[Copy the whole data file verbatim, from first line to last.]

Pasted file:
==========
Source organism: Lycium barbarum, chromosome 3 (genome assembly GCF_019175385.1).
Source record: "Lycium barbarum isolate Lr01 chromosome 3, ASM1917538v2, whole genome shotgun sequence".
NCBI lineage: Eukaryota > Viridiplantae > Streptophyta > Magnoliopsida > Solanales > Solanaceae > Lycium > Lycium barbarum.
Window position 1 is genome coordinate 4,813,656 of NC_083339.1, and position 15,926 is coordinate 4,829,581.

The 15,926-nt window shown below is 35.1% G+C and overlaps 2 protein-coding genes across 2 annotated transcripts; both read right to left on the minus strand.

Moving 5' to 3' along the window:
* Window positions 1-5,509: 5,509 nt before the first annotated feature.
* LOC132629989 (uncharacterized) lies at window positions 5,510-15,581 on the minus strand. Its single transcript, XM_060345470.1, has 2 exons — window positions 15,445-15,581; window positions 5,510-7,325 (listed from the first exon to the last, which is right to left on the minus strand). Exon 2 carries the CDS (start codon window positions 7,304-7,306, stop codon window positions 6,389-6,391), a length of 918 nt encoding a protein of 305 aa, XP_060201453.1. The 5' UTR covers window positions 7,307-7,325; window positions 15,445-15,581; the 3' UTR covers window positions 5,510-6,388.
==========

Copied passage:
Source organism: Lycium barbarum, chromosome 3 (genome assembly GCF_019175385.1).
Source record: "Lycium barbarum isolate Lr01 chromosome 3, ASM1917538v2, whole genome shotgun sequence".
NCBI lineage: Eukaryota > Viridiplantae > Streptophyta > Magnoliopsida > Solanales > Solanaceae > Lycium > Lycium barbarum.
Window position 1 is genome coordinate 4,813,656 of NC_083339.1, and position 15,926 is coordinate 4,829,581.

The 15,926-nt window shown below is 35.1% G+C and overlaps 2 protein-coding genes across 2 annotated transcripts; both read right to left on the minus strand.

Moving 5' to 3' along the window:
* Window positions 1-5,509: 5,509 nt before the first annotated feature.
* LOC132629989 (uncharacterized) lies at window positions 5,510-15,581 on the minus strand. Its single transcript, XM_060345470.1, has 2 exons — window positions 15,445-15,581; window positions 5,510-7,325 (listed from the first exon to the last, which is right to left on the minus strand). Exon 2 carries the CDS (start codon window positions 7,304-7,306, stop codon window positions 6,389-6,391), a length of 918 nt encoding a protein of 305 aa, XP_060201453.1. The 5' UTR covers window positions 7,307-7,325; window positions 15,445-15,581; the 3' UTR covers window positions 5,510-6,388.